In my years as a grief therapist, those left behind want to share a special moment or memory about their loved one with a trusted other. When one is grieving a drug-poisoning death, this trust and sacredness without judgment offers the freedom to sit in the entirety of their grief—the grief they felt when their loved one was alive and when they died. Taking the time to use a loved one’s name in conversation, and asking the griever to share something about their loved one is a powerful tool for us on our grief journey. By initiating these types of conversations, we let the griever know that if they wish to, they can talk about their loved one. Sharing our stories are some of the most powerful ways one finds connection and healing through grief. It helps us feel less alone in our grief by sharing about what makes our person special. Those we love and grieve aren’t just a person who uses drugs – they are so much more. May each of us continue to share stories about our loved ones and the many facets their lives hold.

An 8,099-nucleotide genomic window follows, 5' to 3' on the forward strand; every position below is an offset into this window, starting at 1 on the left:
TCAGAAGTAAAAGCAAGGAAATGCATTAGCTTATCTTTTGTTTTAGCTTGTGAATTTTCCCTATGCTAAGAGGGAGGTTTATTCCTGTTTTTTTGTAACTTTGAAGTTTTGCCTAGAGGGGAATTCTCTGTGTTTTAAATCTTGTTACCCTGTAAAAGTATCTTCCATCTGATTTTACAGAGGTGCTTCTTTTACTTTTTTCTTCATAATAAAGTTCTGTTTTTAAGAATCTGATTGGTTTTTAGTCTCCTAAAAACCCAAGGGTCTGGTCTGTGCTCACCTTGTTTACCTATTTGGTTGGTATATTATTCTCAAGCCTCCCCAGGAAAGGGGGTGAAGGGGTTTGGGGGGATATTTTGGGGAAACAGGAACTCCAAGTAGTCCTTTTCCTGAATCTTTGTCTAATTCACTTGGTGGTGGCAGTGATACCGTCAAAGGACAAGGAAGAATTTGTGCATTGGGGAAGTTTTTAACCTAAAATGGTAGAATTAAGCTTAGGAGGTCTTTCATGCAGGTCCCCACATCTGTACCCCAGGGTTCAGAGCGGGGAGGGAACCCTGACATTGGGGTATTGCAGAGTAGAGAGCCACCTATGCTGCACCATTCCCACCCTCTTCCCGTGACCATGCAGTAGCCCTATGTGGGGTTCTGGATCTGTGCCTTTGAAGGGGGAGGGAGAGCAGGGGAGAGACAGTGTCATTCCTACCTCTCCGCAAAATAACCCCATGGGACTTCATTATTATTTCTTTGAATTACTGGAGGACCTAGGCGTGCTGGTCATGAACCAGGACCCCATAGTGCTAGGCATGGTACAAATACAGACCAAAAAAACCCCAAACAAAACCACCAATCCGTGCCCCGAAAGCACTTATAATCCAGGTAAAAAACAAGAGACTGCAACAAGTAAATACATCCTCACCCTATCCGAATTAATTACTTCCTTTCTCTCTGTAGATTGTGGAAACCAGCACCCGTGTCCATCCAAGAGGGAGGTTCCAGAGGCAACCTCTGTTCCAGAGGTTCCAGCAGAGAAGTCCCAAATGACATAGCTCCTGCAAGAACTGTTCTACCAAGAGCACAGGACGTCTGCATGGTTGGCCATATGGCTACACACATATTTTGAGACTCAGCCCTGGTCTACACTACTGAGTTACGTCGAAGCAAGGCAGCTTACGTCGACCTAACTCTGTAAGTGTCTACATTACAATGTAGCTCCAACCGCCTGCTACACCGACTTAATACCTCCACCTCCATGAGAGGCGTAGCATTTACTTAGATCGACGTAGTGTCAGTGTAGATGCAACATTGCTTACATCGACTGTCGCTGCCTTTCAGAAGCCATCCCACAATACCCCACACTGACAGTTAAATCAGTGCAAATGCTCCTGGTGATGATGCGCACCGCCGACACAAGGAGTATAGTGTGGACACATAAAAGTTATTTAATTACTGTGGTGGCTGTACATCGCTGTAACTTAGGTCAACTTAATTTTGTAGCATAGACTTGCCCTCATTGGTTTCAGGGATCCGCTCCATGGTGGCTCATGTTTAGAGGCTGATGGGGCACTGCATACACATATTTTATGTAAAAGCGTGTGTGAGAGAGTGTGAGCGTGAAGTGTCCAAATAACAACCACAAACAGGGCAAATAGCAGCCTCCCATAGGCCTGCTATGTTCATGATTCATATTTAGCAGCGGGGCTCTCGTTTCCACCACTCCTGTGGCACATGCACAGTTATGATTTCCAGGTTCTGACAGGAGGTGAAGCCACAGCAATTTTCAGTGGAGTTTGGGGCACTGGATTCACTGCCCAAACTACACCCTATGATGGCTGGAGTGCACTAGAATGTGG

*DISCLAIMER* The scenario described in the article is a general reflection upon themes the author has witnessed through their grief counselling work and does not represent a specific individual in order to protect the confidentiality of service users.
Nicole – Using Art and Creativity to Express Grief
Nicole discusses the work she does to allow access to creative outlets such as art hives and gardening.
Nicole – Pandemic’s Effect on Safe Spaces and Mental Health Access